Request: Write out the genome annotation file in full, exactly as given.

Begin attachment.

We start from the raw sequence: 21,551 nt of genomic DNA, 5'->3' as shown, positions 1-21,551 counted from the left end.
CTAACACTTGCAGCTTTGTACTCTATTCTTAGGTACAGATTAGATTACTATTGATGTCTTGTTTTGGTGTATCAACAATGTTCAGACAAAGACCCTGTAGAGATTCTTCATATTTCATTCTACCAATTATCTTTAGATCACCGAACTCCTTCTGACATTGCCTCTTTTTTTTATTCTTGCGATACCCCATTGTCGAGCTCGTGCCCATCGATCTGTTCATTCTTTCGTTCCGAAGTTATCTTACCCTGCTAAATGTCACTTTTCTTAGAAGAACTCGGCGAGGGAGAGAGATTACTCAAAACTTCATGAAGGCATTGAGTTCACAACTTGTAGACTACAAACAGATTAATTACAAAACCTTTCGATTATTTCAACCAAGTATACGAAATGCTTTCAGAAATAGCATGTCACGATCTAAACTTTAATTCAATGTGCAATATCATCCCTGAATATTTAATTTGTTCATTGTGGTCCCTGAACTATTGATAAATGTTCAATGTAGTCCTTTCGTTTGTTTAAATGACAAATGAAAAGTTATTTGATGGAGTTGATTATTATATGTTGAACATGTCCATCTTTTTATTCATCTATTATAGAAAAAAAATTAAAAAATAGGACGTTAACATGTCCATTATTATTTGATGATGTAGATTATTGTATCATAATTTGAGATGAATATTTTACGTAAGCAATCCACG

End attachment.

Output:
We start from the raw sequence: 21,551 nt of genomic DNA, 5'->3' as shown, positions 1-21,551 counted from the left end.
CTAACACTTGCAGCTTTGTACTCTATTCTTAGGTACAGATTAGATTACTATTGATGTCTTGTTTTGGTGTATCAACAATGTTCAGACAAAGACCCTGTAGAGATTCTTCATATTTCATTCTACCAATTATCTTTAGATCACCGAACTCCTTCTGACATTGCCTCTTTTTTTTATTCTTGCGATACCCCATTGTCGAGCTCGTGCCCATCGATCTGTTCATTCTTTCGTTCCGAAGTTATCTTACCCTGCTAAATGTCACTTTTCTTAGAAGAACTCGGCGAGGGAGAGAGATTACTCAAAACTTCATGAAGGCATTGAGTTCACAACTTGTAGACTACAAACAGATTAATTACAAAACCTTTCGATTATTTCAACCAAGTATACGAAATGCTTTCAGAAATAGCATGTCACGATCTAAACTTTAATTCAATGTGCAATATCATCCCTGAATATTTAATTTGTTCATTGTGGTCCCTGAACTATTGATAAATGTTCAATGTAGTCCTTTCGTTTGTTTAAATGACAAATGAAAAGTTATTTGATGGAGTTGATTATTATATGTTGAACATGTCCATCTTTTTATTCATCTATTATAGAAAAAAAATTAAAAAATAGGACGTTAACATGTCCATTATTATTTGATGATGTAGATTATTGTATCATAATTTGAGATGAATATTTTACGTAAGCAATCCACG